Meet Jesus adopts a conservative (small 'c') stance, as typified in the insistence that 'truth is something outside us that challenges us, not just something we think out for ourselves'. It is never nakedly denominational or factional, but does without question come from a catholic, sacramental and liturgical perspective. Having said that, Twisleton offers some interesting comparisons between charismatic and more formal types of worship, concluding that both are ways to Meet Jesus provided we approach them with open hearts. The final chapter, on Witness, holds up Mary as the example par excellence of contemplative, visionary, obedient, Spirit-led and Church-nurtured discipleship of Jesus Christ.

In discussing mission, Fr Twisleton quotes Rowan Williams describing mission as 'finding out what God is doing and joining in.' This book is above all a valuable reminder that to Meet Jesus is to be invited to join in his desire for the coming of the Kingdom. God calls, we follow. Our task is to open our minds, ears, eyes, hearts, lips, hands, and ultimately our whole lives to enable us to respond to that call. Meet Jesus will help people on all stages of the Christian journey to do just that.

Reviewed Fr Ian McCormack


Twisleton walks out an ancient-future faith as pastor-priest. He straddles theological diversity in a fresh and compelling visitation with Jesus Christ. Meet Jesus is a gritty and warm-hearted introduction to Christianity with insight, truth and warmth! There is a evangelical fervour beating here in the call to the body-life and church family. It will stir your heart and inspire your faith with the beauty of grace, truth of worship and wisdom of gospel living. As Twisleton poetically pens...' in times of pain and difficulty, you will be carried forward through all the perils of life by one who loves you beyond reason.'

There is science, reason, cosmology, scripture and story woven well in this title. The author echoes Blaise Pascal's high wisdom challenge, 'Holiness is the church's greatest influence!' Oh that we might live up to this. Here is a lively, engaging and utterly reasonable ask!

Rev'd Dr Johnny Douglas for the Goodbookstall


Reviewed by Rev'd Dr Peter Mullen at St Sepulchre-Without-Newgate, London

I long ago got used to the expectation that, if I pick up a book on the Christian faith by an evangelical or grotty protty, I will find a great deal of Bible-thumping and injunctions to get myself saved. Whereas, in a Christian book by an anglo-catholic or spiky Joe, I will see a lot about the Virgin Mary and the profound influence on the writer of the high church theological college which prepared him for the ministry. In John Twisleton's, lively book, we get both - and this is part of what makes him so refreshing. Here is a man with prominent evangelical virtues who yet calls himself not only a minister but a priest.

Meet Jesus is a basic introduction to Christianity which works the minor miracle of combining intelligent, persuasive teaching with the complete avoidance of the patronising tone of voice.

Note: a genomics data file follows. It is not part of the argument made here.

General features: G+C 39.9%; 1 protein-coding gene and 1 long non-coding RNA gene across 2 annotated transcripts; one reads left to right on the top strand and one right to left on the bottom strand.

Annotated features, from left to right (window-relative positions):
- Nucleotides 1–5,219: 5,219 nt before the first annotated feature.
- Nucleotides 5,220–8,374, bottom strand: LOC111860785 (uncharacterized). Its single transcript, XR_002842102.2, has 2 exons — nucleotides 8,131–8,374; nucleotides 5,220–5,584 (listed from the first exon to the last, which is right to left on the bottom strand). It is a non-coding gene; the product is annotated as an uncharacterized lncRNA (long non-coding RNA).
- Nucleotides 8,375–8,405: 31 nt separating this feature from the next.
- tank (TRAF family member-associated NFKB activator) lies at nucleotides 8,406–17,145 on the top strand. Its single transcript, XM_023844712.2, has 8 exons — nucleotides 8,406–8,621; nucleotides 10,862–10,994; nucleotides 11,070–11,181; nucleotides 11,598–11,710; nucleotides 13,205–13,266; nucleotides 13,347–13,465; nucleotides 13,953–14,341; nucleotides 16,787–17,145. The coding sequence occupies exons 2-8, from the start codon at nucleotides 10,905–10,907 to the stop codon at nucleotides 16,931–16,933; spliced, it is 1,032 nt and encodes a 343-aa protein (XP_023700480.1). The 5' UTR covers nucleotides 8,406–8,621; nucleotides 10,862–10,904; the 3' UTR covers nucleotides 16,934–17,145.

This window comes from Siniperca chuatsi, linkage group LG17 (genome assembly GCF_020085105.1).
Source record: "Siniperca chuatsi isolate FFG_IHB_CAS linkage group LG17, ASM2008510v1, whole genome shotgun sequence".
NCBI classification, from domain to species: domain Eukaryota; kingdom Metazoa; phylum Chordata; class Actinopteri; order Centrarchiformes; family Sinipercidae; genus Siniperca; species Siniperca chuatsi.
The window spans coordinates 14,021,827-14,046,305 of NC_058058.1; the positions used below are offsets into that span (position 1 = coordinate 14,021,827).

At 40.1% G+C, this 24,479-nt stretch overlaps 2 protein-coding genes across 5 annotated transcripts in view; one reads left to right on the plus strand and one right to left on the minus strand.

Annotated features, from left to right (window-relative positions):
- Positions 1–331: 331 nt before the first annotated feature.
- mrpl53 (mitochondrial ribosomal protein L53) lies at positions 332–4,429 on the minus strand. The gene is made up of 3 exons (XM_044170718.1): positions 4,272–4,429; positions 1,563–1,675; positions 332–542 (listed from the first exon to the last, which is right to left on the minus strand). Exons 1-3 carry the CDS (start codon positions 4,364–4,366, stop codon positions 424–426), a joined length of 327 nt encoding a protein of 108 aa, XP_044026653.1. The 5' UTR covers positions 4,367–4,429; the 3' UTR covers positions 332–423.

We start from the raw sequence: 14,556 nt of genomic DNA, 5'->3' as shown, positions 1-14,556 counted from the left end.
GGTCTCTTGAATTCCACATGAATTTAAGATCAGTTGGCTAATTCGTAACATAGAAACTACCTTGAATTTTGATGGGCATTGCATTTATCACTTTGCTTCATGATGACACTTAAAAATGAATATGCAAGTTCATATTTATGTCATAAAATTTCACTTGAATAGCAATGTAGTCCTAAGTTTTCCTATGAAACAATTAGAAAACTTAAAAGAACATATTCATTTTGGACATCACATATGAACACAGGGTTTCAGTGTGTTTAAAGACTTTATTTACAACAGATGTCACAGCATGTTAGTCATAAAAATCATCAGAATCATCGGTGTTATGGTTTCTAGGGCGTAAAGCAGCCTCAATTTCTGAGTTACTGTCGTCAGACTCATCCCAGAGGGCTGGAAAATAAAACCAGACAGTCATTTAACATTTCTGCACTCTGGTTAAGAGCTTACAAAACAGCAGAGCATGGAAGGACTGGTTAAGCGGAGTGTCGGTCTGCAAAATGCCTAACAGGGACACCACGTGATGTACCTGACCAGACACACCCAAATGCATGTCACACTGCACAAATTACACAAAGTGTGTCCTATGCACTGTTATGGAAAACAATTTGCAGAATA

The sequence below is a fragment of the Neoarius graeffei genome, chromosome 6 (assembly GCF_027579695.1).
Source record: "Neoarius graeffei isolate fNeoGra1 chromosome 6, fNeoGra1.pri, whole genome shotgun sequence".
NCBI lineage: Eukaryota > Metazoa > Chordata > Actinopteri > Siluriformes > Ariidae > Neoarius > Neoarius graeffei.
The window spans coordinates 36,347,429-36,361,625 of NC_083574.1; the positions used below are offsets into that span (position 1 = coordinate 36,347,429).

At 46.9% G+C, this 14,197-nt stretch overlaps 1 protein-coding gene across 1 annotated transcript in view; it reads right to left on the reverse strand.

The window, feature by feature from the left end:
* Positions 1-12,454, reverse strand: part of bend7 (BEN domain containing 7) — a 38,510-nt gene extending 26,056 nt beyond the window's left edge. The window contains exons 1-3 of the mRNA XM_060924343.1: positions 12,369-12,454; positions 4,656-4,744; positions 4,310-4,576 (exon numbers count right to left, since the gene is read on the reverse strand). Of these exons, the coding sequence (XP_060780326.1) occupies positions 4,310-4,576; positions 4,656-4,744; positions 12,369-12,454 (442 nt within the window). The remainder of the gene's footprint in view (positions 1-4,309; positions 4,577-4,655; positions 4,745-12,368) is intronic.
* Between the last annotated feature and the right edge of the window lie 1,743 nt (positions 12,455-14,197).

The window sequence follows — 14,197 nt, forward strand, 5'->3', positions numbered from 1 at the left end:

Yes, here is enthusiastic evangelical preaching to the individual but also the reminder that, 'The faith of Christians is sustained within a body, the church, formed and authorised by God.' I can almost hear John Henry Newman adding his loud Amen to that. And to this: 'The forgiveness that Jesus won for us on the cross is freely available through the worship of the sacrament of reconciliation (confession) as well as through prayer.'

This is more than refreshing: it is inspired. For it is about time that Christians of all denominations put aside their differences of emphasis and directed their fire towards the aggressive secularism which attempts to displace Christianity from public life and discourse.

John Twisleton does not peddle cheap grace. He teaches a commitment to faith in Jesus Christ which not only encourages us in the sunshine of joyful worship and the spiritual exhilaration which friendship with Jesus can bring, but which calls on us to know that, in times of pain and difficulty, '...you will be carried forward through all the perils of life by one who loves you beyond reason.'

How far does Twisleton's true liberalism extend? Of the major non-Christian religions he quotes, with approval, the Second Vatican Council: 'The Church rejects nothing which is true and holy in these religions.'

The author knows that we can not only be enlightened by science but also blinded by it. And this is why in his defence of the reasonableness of belief in God, he asks tellingly of the cosmologists, 'If everything started with the Big Bang, who could have caused this event other than someone outside space, time and matter who created space, time and matter, called God?'

Twisleton strongly defends the reasonableness of faith but he knows that the heart has its reasons which reason knows not of. And here, in what for me is the most impressive line in his book, the author declares, with Blaise Pascal, 'Holiness is the church's greatest influence.'

Book details

  • ISBN: 9781841018959
  • Published: 18 November 2011
  • Status:
  • Format: Paperback
  • Pages: 176